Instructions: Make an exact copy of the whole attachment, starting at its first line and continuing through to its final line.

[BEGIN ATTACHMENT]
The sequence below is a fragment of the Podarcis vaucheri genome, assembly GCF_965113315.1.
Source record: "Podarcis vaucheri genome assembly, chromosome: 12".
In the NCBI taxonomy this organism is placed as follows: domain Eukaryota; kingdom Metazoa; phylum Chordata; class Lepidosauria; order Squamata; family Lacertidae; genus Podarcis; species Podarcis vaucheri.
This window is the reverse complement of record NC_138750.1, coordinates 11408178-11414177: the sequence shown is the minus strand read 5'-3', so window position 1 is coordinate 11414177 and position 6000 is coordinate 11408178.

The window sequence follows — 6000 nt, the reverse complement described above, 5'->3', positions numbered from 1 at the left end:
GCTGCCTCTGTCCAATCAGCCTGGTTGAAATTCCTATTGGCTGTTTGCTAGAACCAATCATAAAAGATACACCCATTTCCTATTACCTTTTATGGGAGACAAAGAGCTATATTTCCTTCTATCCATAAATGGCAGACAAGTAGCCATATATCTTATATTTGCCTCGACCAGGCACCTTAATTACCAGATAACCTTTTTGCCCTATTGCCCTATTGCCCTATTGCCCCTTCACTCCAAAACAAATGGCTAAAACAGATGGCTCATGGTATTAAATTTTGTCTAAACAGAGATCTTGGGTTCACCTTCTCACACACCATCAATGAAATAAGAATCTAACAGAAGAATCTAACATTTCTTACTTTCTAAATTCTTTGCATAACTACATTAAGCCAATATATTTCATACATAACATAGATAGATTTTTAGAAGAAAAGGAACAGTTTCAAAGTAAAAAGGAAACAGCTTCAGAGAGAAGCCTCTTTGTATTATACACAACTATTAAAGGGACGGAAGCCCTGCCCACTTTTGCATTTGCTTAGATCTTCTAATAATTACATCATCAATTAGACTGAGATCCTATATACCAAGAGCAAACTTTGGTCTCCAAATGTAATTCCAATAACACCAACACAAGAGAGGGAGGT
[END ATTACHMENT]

The sequence below is a fragment of the Podarcis vaucheri genome, assembly GCF_965113315.1.
Source record: "Podarcis vaucheri genome assembly, chromosome: 12".
In the NCBI taxonomy this organism is placed as follows: domain Eukaryota; kingdom Metazoa; phylum Chordata; class Lepidosauria; order Squamata; family Lacertidae; genus Podarcis; species Podarcis vaucheri.
This window is the reverse complement of record NC_138750.1, coordinates 11408178-11414177: the sequence shown is the minus strand read 5'-3', so window position 1 is coordinate 11414177 and position 6000 is coordinate 11408178.

The window sequence follows — 6000 nt, the reverse complement described above, 5'->3', positions numbered from 1 at the left end:
GCTGCCTCTGTCCAATCAGCCTGGTTGAAATTCCTATTGGCTGTTTGCTAGAACCAATCATAAAAGATACACCCATTTCCTATTACCTTTTATGGGAGACAAAGAGCTATATTTCCTTCTATCCATAAATGGCAGACAAGTAGCCATATATCTTATATTTGCCTCGACCAGGCACCTTAATTACCAGATAACCTTTTTGCCCTATTGCCCTATTGCCCTATTGCCCCTTCACTCCAAAACAAATGGCTAAAACAGATGGCTCATGGTATTAAATTTTGTCTAAACAGAGATCTTGGGTTCACCTTCTCACACACCATCAATGAAATAAGAATCTAACAGAAGAATCTAACATTTCTTACTTTCTAAATTCTTTGCATAACTACATTAAGCCAATATATTTCATACATAACATAGATAGATTTTTAGAAGAAAAGGAACAGTTTCAAAGTAAAAAGGAAACAGCTTCAGAGAGAAGCCTCTTTGTATTATACACAACTATTAAAGGGACGGAAGCCCTGCCCACTTTTGCATTTGCTTAGATCTTCTAATAATTACATCATCAATTAGACTGAGATCCTATATACCAAGAGCAAACTTTGGTCTCCAAATGTAATTCCAATAACACCAACACAAGAGAGGGAGGT